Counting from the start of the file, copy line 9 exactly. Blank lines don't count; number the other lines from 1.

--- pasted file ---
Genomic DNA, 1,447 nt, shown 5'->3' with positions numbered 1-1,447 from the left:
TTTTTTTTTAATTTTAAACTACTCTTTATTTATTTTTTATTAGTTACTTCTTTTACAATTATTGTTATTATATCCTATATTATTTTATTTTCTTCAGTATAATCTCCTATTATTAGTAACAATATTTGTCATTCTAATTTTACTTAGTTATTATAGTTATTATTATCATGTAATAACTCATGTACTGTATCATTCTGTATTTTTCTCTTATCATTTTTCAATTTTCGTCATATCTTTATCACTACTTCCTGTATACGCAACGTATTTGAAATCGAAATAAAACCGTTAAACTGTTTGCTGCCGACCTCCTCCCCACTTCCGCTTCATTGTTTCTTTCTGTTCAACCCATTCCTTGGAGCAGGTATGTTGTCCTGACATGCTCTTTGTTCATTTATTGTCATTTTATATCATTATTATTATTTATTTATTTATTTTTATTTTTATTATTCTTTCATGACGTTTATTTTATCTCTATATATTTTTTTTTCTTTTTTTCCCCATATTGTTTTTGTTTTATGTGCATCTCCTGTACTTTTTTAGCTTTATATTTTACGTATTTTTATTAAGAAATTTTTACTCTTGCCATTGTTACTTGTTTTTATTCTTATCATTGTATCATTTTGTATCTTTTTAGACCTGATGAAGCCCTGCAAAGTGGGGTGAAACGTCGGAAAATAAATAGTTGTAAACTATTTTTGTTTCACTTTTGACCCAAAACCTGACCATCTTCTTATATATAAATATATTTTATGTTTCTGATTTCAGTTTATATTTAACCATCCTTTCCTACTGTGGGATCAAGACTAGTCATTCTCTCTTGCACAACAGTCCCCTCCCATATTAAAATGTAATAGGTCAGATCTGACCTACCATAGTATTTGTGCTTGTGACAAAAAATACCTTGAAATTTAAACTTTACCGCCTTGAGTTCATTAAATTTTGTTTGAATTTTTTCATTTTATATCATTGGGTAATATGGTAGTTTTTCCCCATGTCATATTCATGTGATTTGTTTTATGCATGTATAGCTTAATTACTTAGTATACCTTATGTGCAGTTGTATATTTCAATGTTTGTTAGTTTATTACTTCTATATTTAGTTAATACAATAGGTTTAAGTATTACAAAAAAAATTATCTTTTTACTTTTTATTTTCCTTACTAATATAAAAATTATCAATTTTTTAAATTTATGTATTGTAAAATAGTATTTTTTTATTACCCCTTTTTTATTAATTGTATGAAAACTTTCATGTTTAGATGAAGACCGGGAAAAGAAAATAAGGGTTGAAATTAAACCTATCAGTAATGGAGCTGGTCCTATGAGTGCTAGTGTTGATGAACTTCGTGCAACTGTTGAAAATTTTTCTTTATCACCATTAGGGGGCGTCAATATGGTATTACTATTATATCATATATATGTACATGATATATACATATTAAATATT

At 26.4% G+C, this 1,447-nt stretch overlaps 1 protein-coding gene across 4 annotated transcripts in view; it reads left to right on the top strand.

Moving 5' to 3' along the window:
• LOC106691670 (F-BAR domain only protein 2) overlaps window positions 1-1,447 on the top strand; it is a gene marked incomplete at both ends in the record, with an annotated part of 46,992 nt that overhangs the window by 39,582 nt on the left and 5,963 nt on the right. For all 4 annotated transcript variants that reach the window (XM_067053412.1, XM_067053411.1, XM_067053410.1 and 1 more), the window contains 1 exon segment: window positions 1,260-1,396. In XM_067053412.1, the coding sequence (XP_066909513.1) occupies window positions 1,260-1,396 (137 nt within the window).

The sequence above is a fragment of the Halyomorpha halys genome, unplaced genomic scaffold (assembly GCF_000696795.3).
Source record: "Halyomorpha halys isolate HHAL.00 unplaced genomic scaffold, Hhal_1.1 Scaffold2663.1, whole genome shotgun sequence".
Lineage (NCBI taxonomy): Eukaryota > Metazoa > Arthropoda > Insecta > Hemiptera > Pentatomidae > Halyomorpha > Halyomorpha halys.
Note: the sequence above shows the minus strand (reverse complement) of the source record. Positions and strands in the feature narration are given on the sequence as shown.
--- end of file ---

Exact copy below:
Note: the sequence above shows the minus strand (reverse complement) of the source record. Positions and strands in the feature narration are given on the sequence as shown.